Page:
By Elainna Ciaramella
St. George is the largest city in Washington County; according to the latest data from the United States Census Bureau, it has a median household income of $61,747 whereas the median household income in Salt Lake County is $77,128 and Utah County is $77, 057. 
Washington County wages and jobs have historically lagged behind counties in northern Utah, putting a squeeze on southern Utah college graduates seeking to give their young families a good quality of life. The exodus of new residents from California, Nevada, and Oregon to southern Utah during the pandemic didn’t help with the affordability of homes. It only added to the existing problem.
Coupling a $61,747 median income in Washington County with a median home list price of $649,966 begs the question, “How can my kids and grandkids afford to live in Washington County?” Most of them can’t, which is why St. George’s greatest export is its talented children. If a child is very smart and they attend college and get a degree, they will probably go to Salt Lake City, Denver, or San Jose to find a high-paying job.

However, another vexing problem is talent: local tech companies are struggling to find talent. As a St. George-based tech company grows its business, when there’s a talent shortage, they have to find talent outside the area, or they have to move to where the talent is located, so it ends up taking away from St. George. 

The solution? Tech Ridge, a 160-acre mixed-use development located on the site of the old airport on top of a hill overlooking scenic St. George.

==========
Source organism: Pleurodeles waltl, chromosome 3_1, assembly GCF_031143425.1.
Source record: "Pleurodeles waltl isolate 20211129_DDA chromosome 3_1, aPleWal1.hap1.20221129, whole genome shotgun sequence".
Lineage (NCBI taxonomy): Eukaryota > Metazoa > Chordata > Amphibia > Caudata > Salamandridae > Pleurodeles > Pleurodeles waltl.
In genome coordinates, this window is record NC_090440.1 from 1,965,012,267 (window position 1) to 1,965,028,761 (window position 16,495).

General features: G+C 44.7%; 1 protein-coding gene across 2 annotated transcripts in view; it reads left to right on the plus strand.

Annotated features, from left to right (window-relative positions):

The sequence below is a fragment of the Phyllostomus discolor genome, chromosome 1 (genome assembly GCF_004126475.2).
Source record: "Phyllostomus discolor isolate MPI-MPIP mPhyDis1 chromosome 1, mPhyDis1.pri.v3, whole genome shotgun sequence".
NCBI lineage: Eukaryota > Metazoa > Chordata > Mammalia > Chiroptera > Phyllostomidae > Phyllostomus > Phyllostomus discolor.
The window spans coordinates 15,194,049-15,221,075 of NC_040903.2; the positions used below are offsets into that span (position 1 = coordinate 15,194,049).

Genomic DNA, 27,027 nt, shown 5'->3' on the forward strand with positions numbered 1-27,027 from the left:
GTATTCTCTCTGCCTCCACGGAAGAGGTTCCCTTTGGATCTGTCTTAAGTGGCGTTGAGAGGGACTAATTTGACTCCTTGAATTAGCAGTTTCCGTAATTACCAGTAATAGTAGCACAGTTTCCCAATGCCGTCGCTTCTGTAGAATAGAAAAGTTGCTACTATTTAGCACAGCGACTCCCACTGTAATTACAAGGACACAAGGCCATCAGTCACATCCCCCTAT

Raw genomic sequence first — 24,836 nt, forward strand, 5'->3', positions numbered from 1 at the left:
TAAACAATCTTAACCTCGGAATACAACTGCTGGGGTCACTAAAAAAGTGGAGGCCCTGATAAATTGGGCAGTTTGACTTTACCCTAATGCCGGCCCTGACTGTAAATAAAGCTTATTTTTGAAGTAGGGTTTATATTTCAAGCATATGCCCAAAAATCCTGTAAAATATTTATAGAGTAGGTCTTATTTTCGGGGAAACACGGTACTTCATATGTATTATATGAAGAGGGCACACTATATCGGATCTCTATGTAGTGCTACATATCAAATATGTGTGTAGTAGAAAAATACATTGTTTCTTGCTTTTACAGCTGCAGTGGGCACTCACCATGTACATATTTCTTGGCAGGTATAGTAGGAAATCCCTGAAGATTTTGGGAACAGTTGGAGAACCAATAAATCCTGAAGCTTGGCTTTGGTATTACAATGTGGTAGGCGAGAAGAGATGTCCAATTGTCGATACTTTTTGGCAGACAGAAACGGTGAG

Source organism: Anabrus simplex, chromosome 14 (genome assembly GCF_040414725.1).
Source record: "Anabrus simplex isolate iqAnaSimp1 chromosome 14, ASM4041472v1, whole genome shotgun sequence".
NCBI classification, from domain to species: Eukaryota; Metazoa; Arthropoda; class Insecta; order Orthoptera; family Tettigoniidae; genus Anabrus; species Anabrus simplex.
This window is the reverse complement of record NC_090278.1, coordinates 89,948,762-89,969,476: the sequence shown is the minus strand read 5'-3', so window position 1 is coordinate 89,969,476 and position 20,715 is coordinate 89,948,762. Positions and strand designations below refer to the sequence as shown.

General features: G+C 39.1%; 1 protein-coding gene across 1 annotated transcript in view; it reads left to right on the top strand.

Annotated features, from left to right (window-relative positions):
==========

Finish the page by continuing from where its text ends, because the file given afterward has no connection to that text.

One of the primary goals of Tech Ridge is to recruit and retain good tech companies, ones that will help increase wages and boost the economy, giving local college graduates the option to stay in St. George and earn a good living so they can raise their families near grandma and grandpa, aunts, uncles and cousins. 

In 2016, City of St. George Envisions Tech Ridge

Credit has to be given to the City of St. George for its public and private partnerships and for being forward-thinking in terms of acknowledging its economic struggles. In 2016, the City approached leading members in the local tech community, including Isaac Barlow, founder and CEO of busybusy. Their vision was to lay down a foundation for a technology-focused economy in St. George, including establishing a tech park at the site of the old airport. 

To that end the City issued a Request for Qualifications (RFQ) for the development. Here’s an excerpt of that RFQ:
“The City of St. George, acting through its Office of Economic Development and Special Projects is seeking a qualified developer for the development of 28 acres, which is a portion of the 155 developable acres of the retired St. George airport site located near 500 South Tech Ridge Drive in St. George, Utah. The City will consider all development proposals that meet the overall vision and goals for this site as outlined and discussed in this document.”
The City's goal was to create a park that would accomplish the following:

  • Expand and develop a technology-focused economy in Washington County
  • Create high-paying technology jobs that would increase the median income
  • Facilitate world-class research and healthcare